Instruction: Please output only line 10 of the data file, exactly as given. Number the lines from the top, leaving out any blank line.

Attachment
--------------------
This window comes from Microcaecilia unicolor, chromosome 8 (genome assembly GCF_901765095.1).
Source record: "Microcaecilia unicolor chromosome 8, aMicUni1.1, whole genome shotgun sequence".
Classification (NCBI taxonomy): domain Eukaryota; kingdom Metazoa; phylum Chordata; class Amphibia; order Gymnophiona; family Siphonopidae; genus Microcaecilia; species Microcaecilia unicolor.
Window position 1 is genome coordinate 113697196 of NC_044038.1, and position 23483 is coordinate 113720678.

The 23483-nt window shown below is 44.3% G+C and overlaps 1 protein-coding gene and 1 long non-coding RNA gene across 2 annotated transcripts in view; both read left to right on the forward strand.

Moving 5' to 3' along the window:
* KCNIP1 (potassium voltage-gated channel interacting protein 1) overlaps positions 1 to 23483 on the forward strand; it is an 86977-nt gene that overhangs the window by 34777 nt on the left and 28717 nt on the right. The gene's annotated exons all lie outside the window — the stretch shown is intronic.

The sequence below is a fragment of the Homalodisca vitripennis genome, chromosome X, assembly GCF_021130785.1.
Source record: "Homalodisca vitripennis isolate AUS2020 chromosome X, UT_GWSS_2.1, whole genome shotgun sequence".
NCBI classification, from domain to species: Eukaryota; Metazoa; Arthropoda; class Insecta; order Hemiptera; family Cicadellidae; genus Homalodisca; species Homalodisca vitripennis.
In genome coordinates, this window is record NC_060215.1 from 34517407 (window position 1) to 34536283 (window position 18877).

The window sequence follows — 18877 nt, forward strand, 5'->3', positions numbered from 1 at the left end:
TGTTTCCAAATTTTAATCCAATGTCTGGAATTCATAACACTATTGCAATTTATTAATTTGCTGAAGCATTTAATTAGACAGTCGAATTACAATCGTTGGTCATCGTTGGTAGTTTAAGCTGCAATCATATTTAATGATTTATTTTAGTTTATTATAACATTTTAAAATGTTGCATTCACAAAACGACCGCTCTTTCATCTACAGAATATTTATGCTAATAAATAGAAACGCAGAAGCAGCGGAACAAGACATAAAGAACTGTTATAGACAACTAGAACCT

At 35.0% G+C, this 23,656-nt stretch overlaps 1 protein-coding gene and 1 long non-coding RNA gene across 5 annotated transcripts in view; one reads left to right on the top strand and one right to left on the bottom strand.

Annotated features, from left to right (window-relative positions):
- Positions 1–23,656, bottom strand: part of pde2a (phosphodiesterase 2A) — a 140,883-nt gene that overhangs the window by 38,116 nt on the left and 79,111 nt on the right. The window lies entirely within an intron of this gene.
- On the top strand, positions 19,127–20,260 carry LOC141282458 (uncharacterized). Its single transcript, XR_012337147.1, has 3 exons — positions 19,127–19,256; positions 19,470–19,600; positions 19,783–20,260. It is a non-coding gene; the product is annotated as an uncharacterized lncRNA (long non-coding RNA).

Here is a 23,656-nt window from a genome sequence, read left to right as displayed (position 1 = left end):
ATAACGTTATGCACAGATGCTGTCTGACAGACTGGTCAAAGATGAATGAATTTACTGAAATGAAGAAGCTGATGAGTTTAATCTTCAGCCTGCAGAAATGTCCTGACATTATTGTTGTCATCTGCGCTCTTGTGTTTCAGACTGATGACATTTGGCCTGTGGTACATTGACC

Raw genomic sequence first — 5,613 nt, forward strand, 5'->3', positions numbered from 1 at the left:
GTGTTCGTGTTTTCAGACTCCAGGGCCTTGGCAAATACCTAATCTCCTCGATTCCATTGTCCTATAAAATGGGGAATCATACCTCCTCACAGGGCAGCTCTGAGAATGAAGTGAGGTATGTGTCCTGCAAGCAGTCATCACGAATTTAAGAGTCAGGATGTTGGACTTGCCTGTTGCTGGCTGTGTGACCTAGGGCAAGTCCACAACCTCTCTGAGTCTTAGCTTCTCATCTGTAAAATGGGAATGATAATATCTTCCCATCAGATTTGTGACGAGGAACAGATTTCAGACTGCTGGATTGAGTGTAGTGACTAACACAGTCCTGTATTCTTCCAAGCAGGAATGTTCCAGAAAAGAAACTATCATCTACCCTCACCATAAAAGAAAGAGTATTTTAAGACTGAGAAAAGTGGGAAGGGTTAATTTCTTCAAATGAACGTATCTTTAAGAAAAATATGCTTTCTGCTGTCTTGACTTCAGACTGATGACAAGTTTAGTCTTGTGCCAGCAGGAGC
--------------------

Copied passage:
NCBI classification, from domain to species: Eukaryota; Metazoa; Arthropoda; class Insecta; order Hemiptera; family Cicadellidae; genus Homalodisca; species Homalodisca vitripennis.